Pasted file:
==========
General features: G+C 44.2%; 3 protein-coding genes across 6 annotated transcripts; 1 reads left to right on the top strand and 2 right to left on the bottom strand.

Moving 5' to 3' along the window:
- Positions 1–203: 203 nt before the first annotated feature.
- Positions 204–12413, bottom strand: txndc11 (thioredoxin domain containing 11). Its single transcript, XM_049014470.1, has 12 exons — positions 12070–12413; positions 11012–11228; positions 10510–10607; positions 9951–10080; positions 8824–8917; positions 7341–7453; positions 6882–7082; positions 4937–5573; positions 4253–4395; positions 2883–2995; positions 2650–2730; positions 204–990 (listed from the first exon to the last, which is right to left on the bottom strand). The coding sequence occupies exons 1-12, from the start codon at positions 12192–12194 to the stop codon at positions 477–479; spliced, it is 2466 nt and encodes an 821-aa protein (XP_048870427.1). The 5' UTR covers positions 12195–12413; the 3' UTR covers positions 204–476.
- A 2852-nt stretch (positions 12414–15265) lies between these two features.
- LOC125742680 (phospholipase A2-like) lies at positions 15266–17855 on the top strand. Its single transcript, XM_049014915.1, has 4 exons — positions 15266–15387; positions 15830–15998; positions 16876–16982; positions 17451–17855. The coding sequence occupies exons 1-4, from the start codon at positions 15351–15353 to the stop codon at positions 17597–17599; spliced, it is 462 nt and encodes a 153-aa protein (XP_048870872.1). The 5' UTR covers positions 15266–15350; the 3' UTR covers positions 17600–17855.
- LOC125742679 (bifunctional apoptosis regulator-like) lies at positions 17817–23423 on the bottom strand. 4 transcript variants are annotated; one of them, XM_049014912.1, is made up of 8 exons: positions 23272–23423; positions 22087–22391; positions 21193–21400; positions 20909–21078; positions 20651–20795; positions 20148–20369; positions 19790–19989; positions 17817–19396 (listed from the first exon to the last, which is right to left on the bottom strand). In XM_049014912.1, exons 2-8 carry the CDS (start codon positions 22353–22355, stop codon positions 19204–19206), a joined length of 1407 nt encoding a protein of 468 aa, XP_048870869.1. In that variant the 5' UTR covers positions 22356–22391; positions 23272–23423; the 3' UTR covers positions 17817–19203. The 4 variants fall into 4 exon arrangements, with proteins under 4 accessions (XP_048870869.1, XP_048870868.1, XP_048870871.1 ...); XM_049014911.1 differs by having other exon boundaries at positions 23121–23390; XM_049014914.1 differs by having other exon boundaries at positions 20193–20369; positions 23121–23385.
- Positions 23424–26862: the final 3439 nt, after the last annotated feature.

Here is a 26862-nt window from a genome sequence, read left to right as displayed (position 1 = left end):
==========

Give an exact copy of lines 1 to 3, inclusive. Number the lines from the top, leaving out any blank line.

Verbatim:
General features: G+C 44.2%; 3 protein-coding genes across 6 annotated transcripts; 1 reads left to right on the top strand and 2 right to left on the bottom strand.

Moving 5' to 3' along the window:
- Positions 1–203: 203 nt before the first annotated feature.